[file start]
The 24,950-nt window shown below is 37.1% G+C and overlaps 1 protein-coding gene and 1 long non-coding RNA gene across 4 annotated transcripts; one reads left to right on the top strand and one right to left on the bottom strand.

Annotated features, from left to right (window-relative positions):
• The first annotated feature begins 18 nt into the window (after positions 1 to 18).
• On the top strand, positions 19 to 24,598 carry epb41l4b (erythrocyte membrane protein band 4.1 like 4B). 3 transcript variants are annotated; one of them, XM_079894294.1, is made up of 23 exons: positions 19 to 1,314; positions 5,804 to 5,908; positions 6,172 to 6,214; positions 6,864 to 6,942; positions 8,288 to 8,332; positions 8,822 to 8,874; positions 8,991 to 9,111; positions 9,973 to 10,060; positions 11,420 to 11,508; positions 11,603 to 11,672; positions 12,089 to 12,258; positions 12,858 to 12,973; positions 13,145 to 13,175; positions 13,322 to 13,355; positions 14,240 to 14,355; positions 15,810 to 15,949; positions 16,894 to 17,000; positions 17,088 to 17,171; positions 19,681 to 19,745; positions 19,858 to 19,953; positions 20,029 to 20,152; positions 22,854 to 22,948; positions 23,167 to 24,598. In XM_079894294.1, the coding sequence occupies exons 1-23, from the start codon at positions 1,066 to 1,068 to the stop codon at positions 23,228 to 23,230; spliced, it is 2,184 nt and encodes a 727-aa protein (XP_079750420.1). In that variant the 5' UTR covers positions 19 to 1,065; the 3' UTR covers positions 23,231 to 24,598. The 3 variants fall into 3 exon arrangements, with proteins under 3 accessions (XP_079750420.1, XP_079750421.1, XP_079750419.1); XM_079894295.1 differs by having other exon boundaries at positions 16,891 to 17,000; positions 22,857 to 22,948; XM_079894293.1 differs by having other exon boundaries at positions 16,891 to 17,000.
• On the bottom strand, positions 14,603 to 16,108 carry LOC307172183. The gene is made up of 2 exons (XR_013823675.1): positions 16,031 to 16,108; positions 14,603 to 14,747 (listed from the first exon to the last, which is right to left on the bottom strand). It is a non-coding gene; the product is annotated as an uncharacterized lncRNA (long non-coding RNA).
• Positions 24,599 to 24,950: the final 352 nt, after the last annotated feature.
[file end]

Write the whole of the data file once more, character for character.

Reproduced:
The 24,950-nt window shown below is 37.1% G+C and overlaps 1 protein-coding gene and 1 long non-coding RNA gene across 4 annotated transcripts; one reads left to right on the top strand and one right to left on the bottom strand.

Annotated features, from left to right (window-relative positions):
• The first annotated feature begins 18 nt into the window (after positions 1 to 18).
• On the top strand, positions 19 to 24,598 carry epb41l4b (erythrocyte membrane protein band 4.1 like 4B). 3 transcript variants are annotated; one of them, XM_079894294.1, is made up of 23 exons: positions 19 to 1,314; positions 5,804 to 5,908; positions 6,172 to 6,214; positions 6,864 to 6,942; positions 8,288 to 8,332; positions 8,822 to 8,874; positions 8,991 to 9,111; positions 9,973 to 10,060; positions 11,420 to 11,508; positions 11,603 to 11,672; positions 12,089 to 12,258; positions 12,858 to 12,973; positions 13,145 to 13,175; positions 13,322 to 13,355; positions 14,240 to 14,355; positions 15,810 to 15,949; positions 16,894 to 17,000; positions 17,088 to 17,171; positions 19,681 to 19,745; positions 19,858 to 19,953; positions 20,029 to 20,152; positions 22,854 to 22,948; positions 23,167 to 24,598. In XM_079894294.1, the coding sequence occupies exons 1-23, from the start codon at positions 1,066 to 1,068 to the stop codon at positions 23,228 to 23,230; spliced, it is 2,184 nt and encodes a 727-aa protein (XP_079750420.1). In that variant the 5' UTR covers positions 19 to 1,065; the 3' UTR covers positions 23,231 to 24,598. The 3 variants fall into 3 exon arrangements, with proteins under 3 accessions (XP_079750420.1, XP_079750421.1, XP_079750419.1); XM_079894295.1 differs by having other exon boundaries at positions 16,891 to 17,000; positions 22,857 to 22,948; XM_079894293.1 differs by having other exon boundaries at positions 16,891 to 17,000.
• On the bottom strand, positions 14,603 to 16,108 carry LOC307172183. The gene is made up of 2 exons (XR_013823675.1): positions 16,031 to 16,108; positions 14,603 to 14,747 (listed from the first exon to the last, which is right to left on the bottom strand). It is a non-coding gene; the product is annotated as an uncharacterized lncRNA (long non-coding RNA).
• Positions 24,599 to 24,950: the final 352 nt, after the last annotated feature.